Even though its turning winter time in Michigan right now and I definitely saw snowflakes yesterday, I am still currently craving gelato – the extremely tasty Italian version of ice cream.
I used to work at a gelateria – a shop that sells gelato – and I got accustomed to constant access to free gelato. It was the coolest job, at first: I worked with my three best friends serving (and sampling) gelato, espresso, and other delightful Italian baked goods. Then we realized the bosses were greedy and stupid, I devolved into hiding sprinkles in inaccessible places throughout the shop, and we all quit at the beginning of the summer. We’ve never looked back, except when we go back on someone’s birthday when there is free gelato to be acquired, and then we always end up missing the stupid place. Lots of funny stories and awesome desserts were had. But damnit, most of all, I miss eating gelato everyday.
Of course this American made gelato, though good, was no match for the real deal I had in Italy. Authentic Italian gelato is unbeatable, I believe partly because the dessert is all Italian – gelato comes from the Latin word gelatus, meaning frozen, and some of the earliest frozen desserts were served in in the Roman empire. Romans, and Egyptians, would often bring back ice and snow from mountains to make frozen treats for the wealthier citizens. But the first official batch of “ice cream” isn’t thought to have originated until much later, in the 16th century. Bernardo Buontalenti is credited with first making ice cream for the Medici Family in Florence, and obviously it has been a popular treat ever since.
When I worked at the gelateria, a lot of people – a lot – would always ask what made gelato different than regular, American ice cream. So I consider myself to be a bit of a pro at the following explanation:
- Gelato is served at a warmer temperature than ice cream: Ice cream is served cold enough to give one a severe case of “brain freeze”, something that gelato doesn’t do because it is warmer – this also means that gelato doesn’t freeze your taste buds like ice cream can do, meaning you actually get to taste more of the gelato flavor.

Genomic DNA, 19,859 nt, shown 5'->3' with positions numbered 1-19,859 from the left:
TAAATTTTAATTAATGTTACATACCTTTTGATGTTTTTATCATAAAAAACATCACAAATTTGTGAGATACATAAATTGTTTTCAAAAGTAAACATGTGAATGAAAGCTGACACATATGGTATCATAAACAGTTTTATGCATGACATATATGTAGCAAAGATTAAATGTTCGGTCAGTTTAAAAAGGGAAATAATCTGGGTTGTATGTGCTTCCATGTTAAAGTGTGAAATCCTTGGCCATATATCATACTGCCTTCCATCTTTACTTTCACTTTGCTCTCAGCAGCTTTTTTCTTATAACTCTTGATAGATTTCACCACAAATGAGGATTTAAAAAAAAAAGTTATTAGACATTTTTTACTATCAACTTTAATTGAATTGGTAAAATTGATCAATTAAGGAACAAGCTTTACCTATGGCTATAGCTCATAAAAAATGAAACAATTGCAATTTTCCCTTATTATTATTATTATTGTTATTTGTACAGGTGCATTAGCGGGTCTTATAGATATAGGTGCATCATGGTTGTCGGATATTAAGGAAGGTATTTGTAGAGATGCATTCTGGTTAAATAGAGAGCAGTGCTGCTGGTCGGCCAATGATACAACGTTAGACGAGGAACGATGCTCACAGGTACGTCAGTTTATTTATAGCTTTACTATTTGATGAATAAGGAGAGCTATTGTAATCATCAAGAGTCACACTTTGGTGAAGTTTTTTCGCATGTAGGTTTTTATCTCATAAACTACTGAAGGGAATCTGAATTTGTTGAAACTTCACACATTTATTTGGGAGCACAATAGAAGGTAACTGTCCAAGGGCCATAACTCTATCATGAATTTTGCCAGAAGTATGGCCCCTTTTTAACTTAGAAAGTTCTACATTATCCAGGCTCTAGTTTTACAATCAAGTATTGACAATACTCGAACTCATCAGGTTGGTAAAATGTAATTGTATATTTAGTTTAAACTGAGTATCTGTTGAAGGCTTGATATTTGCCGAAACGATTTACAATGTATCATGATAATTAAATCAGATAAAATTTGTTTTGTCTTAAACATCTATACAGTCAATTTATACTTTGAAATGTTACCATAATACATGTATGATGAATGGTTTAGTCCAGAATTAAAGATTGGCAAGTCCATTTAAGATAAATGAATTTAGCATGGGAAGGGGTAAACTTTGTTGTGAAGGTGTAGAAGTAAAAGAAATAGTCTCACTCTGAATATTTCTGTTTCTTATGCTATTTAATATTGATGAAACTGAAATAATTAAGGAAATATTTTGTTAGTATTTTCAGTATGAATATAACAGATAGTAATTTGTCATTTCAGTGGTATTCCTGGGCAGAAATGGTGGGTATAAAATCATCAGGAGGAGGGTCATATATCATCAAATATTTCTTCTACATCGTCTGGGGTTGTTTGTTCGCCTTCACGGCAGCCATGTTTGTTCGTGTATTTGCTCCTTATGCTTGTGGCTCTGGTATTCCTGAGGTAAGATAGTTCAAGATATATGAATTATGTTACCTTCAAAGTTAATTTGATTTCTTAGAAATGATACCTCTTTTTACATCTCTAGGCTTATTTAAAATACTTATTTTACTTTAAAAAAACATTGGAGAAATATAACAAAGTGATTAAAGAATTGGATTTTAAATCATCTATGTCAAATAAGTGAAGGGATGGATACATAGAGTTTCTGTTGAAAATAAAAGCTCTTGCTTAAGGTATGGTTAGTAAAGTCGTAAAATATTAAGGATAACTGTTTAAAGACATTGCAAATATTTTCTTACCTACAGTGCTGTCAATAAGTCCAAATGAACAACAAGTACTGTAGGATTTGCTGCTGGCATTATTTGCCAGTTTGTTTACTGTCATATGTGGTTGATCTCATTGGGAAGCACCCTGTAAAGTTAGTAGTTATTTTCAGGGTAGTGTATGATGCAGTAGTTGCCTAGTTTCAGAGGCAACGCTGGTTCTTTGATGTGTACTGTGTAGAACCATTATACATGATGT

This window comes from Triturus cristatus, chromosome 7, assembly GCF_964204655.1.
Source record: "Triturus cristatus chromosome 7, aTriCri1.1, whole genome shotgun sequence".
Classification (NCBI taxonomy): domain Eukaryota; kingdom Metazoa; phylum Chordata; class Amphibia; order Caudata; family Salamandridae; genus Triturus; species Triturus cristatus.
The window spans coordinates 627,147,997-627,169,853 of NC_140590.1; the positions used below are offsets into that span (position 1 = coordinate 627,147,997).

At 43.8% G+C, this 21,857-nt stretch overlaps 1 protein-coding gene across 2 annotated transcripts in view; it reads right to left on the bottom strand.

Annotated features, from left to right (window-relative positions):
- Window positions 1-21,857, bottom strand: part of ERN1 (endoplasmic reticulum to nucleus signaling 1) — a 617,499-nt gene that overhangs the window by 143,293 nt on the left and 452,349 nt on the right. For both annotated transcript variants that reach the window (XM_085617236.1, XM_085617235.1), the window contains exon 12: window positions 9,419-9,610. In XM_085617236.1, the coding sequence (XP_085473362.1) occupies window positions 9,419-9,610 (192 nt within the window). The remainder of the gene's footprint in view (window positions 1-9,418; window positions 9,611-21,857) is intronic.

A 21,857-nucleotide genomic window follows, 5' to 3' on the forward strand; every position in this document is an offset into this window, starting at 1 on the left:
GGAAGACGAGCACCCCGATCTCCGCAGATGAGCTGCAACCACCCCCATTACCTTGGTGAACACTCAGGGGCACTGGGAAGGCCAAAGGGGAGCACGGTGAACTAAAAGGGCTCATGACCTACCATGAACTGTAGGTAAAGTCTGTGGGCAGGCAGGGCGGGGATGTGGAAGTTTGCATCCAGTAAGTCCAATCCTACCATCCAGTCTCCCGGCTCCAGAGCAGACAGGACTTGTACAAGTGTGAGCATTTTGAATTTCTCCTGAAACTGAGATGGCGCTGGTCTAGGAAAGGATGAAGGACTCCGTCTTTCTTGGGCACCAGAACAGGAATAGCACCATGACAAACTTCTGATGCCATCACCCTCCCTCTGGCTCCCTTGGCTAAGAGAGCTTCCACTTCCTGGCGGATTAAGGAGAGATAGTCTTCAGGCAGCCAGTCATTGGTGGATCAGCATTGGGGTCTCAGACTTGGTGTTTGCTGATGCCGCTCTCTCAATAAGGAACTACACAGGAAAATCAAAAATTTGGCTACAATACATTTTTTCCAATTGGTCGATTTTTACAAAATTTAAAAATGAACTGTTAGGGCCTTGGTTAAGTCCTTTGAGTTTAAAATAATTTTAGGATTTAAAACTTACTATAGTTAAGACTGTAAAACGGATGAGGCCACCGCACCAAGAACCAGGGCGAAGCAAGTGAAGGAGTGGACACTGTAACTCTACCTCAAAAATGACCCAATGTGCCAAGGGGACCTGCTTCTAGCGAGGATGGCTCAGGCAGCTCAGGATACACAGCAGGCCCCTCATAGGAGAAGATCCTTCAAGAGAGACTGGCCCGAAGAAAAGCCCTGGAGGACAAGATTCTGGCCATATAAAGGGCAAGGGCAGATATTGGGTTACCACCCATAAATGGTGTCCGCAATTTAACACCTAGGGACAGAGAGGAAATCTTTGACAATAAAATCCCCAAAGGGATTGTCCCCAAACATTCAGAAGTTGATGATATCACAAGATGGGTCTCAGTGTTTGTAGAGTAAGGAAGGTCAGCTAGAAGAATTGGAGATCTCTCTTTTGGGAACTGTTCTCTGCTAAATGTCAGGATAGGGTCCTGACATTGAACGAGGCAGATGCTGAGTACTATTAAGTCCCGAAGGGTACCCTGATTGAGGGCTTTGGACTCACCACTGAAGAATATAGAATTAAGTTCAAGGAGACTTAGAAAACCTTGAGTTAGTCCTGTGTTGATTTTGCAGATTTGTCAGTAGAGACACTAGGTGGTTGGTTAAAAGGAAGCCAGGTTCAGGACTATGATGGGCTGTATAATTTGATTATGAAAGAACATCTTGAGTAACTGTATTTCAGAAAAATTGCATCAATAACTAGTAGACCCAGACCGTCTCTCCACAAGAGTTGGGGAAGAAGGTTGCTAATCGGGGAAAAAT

- Gelato is more dense than ice cream: Ice cream tends to be about 25-35% air as a result of the churning process, whereas gelato is only about 10%. This is not necessarily a bad thing because I love fluffy ice cream, however more air does mean less flavor.
- Compared to ice cream, gelato is made with more sugar and less fat: This is great because not only is it a proven fact that sugar makes everything taste better, but fat actually makes you taste less of it. Fat molecules can coat your taste-buds and dilute the gelato flavor, so less of it means you taste more of the gelato. Plus, gelato being lower fat also means you don’t feel as bad about eating way more of it.
So, conclusion: gelato is a tasty tasty frozen treat that everyone should try, no matter the time of year. My recommendation is nocciola or hazelnut, a classic Italian flavor that shouldn’t be missed!
What’s Coming Soon:
Just another typical archeology post … or is it?